They are just as common among those who have been dieting for a while as they are among newbies. As time goes on, you might become more relaxed and less mindful of the amount of carbs and calories you are eating. You might forget to drink your water or get so caught up in your latest project that you forget to eat.

It is also not unusual to misplace the basics, so whether you’re new to the low-carb lifestyle or you have been on this journey for several months, here are the top 6 dieting mistakes you’ll want to avoid.

June 06, 2013

Cheating On a Low-Carb Diet – Is There Any Hope?

Low-carb dieters come in several varieties.

1. There are the die-hards who believe you should never ever cheat on a low-carb diet, even on holidays or your birthday. They have a particular list of low-carb foods that they believe everyone should stick to, and if you eat something that is not on their acceptable list, you’re not truly committed to your low-carb lifestyle.

2. Then there are those who take up the low-carb baton, willingly, but aren’t as fanatical about the details. They’re much more flexible about the whole process. They eat what they believe are low-carb foods, but don’t count how many carbohydrates they’re eating. They don’t know if they are within standard low-carb guidelines, but aren’t concerned about it because they’re either losing weight their own way, or they’re happy with their improved health. They will go off plan on holidays, their birthdays, and sometimes during social engagements, but then they’ll climb right back into the wagon and continue their low-carb journey.

3. There are cyclical low-carb dieters that fluctuate between being a die-hard and being overly relaxed. They will strongly stick to Atkins Induction for a few weeks, never cheating, but as the restrictiveness of that very low-carb level begins to wear thin, or the temptation to cheat becomes too strong, they’ll become more flexible. Where the relaxed dieter can easily climb back onto their plan once they’ve satisfied their need to eat normally, the cyclical dieter often finds themselves face down in the carbs. They have so much trouble getting back on plan, however, that they’ve usually gained back part of their weight, if not all, before they try again.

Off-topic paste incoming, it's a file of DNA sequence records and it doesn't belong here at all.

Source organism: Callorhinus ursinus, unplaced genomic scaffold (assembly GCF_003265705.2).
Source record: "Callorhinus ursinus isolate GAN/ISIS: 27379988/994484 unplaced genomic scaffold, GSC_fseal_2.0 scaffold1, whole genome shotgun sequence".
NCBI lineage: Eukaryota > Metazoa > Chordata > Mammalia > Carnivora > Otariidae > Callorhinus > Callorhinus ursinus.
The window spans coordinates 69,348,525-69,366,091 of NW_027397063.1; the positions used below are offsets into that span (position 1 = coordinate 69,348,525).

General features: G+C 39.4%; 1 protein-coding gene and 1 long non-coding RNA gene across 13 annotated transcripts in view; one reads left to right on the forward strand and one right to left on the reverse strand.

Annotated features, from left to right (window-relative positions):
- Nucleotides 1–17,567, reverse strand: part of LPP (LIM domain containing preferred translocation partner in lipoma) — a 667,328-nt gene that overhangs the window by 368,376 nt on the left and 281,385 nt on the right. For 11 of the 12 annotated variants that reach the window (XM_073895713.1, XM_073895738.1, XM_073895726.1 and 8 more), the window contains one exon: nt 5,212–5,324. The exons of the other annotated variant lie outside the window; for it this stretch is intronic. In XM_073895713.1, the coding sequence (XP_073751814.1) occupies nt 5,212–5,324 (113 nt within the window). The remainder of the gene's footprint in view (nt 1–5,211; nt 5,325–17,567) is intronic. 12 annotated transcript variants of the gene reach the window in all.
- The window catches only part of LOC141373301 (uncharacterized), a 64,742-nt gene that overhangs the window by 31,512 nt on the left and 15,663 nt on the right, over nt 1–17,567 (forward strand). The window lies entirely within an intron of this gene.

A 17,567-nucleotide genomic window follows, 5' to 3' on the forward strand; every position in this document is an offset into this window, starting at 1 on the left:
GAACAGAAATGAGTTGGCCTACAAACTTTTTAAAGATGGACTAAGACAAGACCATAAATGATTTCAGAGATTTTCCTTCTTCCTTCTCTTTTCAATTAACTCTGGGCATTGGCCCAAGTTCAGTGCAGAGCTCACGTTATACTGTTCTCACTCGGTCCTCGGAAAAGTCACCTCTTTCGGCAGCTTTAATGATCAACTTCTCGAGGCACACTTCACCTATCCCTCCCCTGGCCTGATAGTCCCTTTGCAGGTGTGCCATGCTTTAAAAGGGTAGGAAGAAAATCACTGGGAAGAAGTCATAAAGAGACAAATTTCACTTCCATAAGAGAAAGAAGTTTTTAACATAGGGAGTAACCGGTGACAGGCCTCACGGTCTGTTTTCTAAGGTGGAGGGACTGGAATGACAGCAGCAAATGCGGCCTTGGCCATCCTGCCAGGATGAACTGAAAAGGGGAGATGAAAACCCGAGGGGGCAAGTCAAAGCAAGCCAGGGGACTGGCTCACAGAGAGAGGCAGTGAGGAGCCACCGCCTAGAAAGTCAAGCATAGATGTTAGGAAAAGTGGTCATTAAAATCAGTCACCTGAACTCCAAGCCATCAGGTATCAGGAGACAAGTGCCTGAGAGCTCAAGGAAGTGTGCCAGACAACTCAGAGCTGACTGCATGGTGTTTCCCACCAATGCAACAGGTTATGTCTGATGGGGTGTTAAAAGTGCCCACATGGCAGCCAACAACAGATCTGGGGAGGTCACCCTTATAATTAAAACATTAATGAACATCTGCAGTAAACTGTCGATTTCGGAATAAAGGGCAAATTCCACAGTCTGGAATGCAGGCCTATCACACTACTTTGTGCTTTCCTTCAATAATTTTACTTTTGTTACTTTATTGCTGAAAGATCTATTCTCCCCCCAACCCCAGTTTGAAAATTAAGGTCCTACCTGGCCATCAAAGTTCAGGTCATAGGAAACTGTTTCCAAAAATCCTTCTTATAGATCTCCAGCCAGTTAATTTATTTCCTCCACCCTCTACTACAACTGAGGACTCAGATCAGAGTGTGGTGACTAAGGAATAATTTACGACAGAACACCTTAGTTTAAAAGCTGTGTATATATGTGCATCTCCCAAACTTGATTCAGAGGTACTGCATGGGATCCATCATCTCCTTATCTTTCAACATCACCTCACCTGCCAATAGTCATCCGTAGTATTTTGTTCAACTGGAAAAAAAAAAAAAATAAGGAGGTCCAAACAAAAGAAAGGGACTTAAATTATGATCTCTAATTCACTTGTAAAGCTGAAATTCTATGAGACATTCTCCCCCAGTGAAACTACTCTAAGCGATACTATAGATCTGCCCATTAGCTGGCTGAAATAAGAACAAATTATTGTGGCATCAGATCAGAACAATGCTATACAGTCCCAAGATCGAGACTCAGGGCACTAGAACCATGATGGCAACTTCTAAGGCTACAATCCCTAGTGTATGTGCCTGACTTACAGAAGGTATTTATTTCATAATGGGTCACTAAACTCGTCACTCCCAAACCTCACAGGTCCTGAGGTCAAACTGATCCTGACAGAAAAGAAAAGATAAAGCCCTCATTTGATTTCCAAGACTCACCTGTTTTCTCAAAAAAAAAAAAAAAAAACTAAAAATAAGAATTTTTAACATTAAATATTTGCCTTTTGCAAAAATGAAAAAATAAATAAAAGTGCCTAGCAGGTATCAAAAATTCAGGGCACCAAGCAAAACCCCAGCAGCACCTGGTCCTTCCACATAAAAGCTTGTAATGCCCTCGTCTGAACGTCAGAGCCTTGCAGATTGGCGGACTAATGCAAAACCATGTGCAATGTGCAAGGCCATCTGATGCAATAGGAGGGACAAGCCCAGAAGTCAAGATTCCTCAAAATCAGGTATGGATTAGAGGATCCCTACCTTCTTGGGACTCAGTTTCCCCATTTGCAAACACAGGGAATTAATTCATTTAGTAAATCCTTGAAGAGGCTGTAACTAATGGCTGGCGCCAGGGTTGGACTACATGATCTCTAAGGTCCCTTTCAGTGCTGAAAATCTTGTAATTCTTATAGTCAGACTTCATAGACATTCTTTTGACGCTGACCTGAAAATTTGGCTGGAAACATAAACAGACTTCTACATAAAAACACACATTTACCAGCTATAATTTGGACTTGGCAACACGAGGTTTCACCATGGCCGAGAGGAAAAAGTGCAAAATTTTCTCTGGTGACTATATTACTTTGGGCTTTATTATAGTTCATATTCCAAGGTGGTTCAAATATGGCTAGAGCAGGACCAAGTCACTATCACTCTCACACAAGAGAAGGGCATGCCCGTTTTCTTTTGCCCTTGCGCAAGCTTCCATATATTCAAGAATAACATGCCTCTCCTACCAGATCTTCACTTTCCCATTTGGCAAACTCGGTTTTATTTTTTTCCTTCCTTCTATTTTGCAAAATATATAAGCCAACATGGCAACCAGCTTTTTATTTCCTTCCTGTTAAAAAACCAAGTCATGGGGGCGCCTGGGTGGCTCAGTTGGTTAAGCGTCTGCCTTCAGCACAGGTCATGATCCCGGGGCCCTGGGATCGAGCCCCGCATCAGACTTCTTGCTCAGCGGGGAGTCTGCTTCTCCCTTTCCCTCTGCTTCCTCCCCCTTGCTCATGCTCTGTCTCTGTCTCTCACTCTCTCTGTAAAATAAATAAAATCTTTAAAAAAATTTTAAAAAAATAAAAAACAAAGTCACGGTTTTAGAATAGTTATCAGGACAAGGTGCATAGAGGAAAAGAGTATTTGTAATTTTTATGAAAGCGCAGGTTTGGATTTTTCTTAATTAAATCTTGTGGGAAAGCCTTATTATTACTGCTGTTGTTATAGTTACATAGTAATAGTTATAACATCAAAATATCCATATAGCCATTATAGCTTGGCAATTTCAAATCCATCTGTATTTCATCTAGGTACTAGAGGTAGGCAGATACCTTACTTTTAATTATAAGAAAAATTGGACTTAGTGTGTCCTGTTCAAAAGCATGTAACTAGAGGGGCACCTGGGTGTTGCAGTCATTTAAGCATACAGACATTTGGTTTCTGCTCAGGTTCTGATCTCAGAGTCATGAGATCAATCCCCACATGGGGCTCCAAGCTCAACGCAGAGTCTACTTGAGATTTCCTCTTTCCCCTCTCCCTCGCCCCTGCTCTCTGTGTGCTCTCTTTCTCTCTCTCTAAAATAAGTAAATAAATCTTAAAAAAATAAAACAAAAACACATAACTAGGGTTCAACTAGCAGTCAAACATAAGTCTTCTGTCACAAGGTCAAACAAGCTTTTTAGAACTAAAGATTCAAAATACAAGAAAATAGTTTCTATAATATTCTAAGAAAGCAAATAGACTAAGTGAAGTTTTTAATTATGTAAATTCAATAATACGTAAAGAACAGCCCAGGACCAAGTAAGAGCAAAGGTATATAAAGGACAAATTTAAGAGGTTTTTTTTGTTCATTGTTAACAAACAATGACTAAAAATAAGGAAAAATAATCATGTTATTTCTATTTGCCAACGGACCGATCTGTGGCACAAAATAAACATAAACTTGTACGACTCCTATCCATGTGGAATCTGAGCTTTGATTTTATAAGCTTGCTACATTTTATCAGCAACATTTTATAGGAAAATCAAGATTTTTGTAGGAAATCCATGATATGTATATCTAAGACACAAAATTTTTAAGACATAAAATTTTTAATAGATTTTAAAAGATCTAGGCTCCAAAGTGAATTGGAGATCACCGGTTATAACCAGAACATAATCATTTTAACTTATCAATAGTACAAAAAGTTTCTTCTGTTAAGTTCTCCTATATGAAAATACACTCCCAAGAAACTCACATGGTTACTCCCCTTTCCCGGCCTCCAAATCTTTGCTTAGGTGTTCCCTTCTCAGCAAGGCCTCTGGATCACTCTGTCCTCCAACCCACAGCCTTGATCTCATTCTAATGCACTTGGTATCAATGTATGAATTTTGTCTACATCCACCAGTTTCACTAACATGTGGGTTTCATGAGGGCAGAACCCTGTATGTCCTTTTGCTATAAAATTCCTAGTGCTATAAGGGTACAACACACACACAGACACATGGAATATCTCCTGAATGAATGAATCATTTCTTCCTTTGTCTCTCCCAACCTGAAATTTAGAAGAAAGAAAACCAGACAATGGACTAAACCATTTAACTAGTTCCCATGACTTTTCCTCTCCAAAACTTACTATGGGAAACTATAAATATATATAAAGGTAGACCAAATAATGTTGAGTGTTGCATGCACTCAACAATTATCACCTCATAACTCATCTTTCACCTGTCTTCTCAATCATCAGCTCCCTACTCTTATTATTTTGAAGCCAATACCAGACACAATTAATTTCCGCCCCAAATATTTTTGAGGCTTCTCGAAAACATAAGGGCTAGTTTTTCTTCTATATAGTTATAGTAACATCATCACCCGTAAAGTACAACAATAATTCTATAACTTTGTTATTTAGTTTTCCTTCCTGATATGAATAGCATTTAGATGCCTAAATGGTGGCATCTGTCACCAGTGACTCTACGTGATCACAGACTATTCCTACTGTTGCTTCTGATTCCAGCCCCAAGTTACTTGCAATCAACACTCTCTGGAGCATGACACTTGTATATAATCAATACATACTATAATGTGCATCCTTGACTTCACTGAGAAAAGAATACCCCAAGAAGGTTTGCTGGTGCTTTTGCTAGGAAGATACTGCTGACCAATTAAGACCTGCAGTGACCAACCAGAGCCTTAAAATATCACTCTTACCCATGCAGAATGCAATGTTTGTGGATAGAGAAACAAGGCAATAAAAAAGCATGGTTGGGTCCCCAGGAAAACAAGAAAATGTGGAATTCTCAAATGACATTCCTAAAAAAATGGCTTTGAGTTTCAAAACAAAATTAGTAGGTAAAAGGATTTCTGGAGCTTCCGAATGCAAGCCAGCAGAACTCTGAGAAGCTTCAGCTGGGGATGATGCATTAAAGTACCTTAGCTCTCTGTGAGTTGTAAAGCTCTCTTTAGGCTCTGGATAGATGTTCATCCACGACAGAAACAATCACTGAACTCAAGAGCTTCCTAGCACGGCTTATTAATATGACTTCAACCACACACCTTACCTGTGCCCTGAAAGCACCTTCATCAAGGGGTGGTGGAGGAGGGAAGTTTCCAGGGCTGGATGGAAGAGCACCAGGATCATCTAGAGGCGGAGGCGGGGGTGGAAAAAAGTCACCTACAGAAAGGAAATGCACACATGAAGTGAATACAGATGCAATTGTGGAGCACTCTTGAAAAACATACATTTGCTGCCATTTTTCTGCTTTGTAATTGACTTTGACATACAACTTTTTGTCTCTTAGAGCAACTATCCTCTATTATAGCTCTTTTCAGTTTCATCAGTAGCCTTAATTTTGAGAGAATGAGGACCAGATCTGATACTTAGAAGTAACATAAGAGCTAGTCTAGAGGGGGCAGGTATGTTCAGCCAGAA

4. And then there is the person who can’t stick with a low-carb diet for more than a few days before the pull to cheat is too strong. They go into an unconscious binge before they wake up and discover what they’ve done. Sometimes it’s cyclical behavior, and sometimes it’s flexible, but they never really get the chance to lose much weight, and sometimes they even gain more, because their mind talks them into refilling their glycogen stores almost as soon as they’ve been emptied.

5. There are also a chosen few who are die-hards for most of the year, but allow themselves the luxury of participating in planned cheats. They are more strict than those who have a relaxed style of dieting because they do count their daily carbohydrates and do eat from a select list of low-carb foods. Their cheats are small and well controlled, because that’s all they need to feel satisfied. Those who practice controlled free meals and refeeds would fit into this category.

Granted, these are exaggerated caricatures, but they do illustrate the wide variety of eating styles that can be found within the low-carb community. Some of these eating styles are more friendly to fat loss than others. I’ve even experienced or purposely tried a few myself. Regardless of a die-hard’s unforgiving attitude, no style is better than any of the others. These are just the patterns that I’m aware of.